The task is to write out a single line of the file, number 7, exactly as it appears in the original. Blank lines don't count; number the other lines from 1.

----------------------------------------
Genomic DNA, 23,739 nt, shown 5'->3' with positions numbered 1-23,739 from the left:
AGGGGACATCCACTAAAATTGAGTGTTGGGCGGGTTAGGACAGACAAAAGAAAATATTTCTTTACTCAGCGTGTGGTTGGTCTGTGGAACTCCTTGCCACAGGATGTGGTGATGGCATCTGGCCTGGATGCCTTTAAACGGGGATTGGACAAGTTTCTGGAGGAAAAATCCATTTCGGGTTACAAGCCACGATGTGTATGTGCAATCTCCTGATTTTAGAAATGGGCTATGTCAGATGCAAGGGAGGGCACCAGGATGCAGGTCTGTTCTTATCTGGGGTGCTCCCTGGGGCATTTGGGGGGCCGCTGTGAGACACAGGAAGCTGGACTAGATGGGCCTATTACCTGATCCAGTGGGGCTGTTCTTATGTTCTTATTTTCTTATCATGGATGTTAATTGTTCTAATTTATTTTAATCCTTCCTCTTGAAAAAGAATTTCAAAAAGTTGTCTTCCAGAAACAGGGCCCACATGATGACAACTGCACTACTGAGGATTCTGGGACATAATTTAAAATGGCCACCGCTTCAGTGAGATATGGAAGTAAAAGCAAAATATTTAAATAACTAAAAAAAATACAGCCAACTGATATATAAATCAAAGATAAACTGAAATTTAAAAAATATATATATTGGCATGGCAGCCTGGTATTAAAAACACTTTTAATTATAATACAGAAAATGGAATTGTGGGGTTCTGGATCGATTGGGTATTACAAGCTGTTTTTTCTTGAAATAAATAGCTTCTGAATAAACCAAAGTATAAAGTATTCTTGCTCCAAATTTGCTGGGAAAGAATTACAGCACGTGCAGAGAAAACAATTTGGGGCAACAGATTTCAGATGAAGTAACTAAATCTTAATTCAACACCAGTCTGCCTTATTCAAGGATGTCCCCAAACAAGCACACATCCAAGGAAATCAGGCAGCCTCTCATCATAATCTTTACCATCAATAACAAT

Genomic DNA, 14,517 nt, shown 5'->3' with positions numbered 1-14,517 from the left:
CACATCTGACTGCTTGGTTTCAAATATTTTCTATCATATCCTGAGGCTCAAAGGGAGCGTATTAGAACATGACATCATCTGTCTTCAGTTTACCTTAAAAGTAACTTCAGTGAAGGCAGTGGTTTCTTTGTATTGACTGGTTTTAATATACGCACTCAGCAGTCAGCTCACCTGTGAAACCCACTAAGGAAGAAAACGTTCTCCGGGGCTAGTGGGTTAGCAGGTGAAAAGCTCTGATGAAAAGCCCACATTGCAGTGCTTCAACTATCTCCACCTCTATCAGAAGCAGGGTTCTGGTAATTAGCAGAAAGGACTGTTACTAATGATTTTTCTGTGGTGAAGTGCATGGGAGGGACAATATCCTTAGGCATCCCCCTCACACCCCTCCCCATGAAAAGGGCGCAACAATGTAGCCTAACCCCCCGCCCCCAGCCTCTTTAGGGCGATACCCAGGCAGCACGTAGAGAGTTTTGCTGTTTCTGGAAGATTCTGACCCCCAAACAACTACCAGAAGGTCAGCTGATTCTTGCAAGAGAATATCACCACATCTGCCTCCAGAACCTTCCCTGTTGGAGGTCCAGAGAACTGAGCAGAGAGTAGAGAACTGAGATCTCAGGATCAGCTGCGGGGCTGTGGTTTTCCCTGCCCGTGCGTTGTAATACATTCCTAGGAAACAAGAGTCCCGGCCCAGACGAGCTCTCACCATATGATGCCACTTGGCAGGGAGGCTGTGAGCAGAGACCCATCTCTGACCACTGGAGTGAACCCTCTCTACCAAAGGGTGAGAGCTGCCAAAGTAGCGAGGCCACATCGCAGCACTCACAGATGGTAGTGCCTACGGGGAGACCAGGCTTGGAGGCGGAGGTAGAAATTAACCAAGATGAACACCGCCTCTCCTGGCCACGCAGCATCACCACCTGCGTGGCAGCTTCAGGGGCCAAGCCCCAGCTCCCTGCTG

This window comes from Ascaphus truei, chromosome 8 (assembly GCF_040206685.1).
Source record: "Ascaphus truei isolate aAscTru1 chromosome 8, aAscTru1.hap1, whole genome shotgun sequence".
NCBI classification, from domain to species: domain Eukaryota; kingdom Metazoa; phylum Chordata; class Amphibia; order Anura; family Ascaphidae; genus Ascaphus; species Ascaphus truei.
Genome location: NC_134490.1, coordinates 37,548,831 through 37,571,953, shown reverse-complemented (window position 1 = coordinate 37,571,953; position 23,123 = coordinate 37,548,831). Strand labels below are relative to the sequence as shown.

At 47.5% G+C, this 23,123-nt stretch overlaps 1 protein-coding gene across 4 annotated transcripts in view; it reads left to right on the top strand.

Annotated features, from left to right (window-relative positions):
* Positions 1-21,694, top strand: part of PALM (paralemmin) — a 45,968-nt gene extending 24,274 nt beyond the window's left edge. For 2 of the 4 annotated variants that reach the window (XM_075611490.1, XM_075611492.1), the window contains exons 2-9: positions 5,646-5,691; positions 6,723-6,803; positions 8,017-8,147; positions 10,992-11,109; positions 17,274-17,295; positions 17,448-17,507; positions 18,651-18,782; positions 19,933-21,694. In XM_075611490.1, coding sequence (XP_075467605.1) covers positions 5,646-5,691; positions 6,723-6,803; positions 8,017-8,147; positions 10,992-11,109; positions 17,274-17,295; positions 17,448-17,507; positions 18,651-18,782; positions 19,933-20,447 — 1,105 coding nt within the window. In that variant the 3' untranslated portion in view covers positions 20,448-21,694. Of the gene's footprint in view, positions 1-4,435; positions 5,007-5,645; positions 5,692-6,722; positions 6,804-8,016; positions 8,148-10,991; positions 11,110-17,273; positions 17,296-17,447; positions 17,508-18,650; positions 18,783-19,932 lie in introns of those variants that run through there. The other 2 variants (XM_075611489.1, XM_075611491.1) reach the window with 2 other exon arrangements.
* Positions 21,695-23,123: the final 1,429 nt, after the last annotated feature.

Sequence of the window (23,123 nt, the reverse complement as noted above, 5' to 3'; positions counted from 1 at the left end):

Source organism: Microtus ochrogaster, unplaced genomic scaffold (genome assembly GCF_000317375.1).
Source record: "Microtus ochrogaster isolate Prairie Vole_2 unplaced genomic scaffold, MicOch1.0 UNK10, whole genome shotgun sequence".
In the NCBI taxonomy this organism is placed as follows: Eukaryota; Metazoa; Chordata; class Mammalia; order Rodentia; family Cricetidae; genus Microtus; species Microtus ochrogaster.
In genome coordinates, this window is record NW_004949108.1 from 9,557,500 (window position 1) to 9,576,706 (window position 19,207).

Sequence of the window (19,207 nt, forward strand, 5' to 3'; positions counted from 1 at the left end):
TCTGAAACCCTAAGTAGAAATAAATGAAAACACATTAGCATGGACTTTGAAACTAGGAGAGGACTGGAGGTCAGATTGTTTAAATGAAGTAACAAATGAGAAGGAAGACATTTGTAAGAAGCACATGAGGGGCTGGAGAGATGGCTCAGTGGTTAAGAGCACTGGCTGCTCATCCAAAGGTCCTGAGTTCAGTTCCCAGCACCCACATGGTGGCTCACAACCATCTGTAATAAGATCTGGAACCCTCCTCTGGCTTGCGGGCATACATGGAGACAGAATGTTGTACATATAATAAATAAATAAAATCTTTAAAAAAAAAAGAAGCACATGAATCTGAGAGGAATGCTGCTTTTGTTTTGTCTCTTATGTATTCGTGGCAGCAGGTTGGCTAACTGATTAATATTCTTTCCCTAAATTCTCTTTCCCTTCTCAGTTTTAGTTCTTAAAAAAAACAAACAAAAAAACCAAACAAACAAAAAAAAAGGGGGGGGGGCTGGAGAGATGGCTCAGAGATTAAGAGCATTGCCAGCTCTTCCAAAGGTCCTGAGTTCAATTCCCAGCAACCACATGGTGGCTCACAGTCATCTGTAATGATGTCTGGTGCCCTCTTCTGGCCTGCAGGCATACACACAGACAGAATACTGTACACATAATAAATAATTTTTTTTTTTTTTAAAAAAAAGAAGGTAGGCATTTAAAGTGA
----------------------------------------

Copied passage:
NCBI classification, from domain to species: domain Eukaryota; kingdom Metazoa; phylum Chordata; class Amphibia; order Anura; family Ascaphidae; genus Ascaphus; species Ascaphus truei.